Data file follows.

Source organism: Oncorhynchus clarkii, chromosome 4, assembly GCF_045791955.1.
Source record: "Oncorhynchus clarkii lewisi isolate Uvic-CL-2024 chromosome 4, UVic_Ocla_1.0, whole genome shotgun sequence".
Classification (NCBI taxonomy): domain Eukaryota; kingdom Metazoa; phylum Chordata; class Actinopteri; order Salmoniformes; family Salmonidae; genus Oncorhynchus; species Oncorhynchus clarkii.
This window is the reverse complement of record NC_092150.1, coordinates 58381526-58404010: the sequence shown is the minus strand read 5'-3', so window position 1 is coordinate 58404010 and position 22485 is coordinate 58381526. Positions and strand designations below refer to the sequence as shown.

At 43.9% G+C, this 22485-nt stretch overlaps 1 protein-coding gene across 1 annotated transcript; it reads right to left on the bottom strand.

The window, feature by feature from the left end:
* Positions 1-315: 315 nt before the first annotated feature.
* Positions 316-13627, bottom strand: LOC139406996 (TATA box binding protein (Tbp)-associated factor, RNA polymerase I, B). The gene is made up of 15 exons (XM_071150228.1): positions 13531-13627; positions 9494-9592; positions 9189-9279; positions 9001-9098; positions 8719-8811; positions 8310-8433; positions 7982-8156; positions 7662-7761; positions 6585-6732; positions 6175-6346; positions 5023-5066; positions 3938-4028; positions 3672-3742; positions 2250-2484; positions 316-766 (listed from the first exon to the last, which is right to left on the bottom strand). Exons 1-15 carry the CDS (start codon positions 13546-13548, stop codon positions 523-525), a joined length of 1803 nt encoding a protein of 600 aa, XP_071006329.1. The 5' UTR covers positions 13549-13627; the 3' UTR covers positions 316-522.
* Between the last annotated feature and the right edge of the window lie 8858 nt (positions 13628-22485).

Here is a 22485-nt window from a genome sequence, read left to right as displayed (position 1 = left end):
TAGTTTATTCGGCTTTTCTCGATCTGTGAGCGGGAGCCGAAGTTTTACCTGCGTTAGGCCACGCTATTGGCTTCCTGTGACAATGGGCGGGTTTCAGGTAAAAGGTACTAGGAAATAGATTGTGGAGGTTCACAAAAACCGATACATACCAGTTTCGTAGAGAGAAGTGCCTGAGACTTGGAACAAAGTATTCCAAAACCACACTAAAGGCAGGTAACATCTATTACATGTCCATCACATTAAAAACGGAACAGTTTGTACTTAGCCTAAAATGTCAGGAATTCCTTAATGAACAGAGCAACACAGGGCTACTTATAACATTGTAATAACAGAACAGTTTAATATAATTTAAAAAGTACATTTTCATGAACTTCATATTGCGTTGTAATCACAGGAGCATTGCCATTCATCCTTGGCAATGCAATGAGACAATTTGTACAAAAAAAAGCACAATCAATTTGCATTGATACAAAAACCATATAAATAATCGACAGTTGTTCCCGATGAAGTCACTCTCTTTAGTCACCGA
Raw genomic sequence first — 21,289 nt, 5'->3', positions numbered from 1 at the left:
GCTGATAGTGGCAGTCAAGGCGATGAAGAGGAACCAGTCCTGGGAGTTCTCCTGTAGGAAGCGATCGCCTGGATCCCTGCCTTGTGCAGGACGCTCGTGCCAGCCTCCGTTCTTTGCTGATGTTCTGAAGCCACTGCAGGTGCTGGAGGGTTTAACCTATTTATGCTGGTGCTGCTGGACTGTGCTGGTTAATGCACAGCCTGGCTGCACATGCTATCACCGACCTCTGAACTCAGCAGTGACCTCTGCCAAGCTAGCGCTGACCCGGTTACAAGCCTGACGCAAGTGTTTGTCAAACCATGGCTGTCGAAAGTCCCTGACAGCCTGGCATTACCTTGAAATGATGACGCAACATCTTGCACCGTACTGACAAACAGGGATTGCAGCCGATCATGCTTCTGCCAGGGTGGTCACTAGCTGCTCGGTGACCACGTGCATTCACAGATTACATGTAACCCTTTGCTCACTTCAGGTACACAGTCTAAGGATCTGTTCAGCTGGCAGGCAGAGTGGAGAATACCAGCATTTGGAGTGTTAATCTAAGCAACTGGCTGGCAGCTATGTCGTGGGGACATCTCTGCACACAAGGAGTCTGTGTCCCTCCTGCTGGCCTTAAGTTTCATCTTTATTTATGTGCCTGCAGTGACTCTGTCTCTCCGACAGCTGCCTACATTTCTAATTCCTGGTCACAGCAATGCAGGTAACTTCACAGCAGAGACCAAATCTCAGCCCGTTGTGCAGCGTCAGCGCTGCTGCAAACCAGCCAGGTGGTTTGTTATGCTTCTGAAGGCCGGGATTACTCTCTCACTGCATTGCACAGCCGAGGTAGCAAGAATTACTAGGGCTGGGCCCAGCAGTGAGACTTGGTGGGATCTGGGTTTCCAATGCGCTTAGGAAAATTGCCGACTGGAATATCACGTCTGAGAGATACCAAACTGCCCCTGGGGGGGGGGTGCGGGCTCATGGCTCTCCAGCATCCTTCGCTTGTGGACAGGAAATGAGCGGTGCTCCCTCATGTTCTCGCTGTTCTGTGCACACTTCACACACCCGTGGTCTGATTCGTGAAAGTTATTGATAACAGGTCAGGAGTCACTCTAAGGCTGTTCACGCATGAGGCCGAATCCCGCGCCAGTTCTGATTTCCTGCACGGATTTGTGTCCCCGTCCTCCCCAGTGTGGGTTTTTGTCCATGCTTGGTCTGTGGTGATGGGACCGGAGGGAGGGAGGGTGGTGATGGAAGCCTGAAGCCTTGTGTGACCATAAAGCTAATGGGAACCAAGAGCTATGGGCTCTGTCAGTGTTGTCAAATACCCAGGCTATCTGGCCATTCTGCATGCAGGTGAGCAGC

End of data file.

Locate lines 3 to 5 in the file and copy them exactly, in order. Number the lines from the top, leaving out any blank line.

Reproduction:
Classification (NCBI taxonomy): domain Eukaryota; kingdom Metazoa; phylum Chordata; class Actinopteri; order Salmoniformes; family Salmonidae; genus Oncorhynchus; species Oncorhynchus clarkii.
This window is the reverse complement of record NC_092150.1, coordinates 58381526-58404010: the sequence shown is the minus strand read 5'-3', so window position 1 is coordinate 58404010 and position 22485 is coordinate 58381526. Positions and strand designations below refer to the sequence as shown.

At 43.9% G+C, this 22485-nt stretch overlaps 1 protein-coding gene across 1 annotated transcript; it reads right to left on the bottom strand.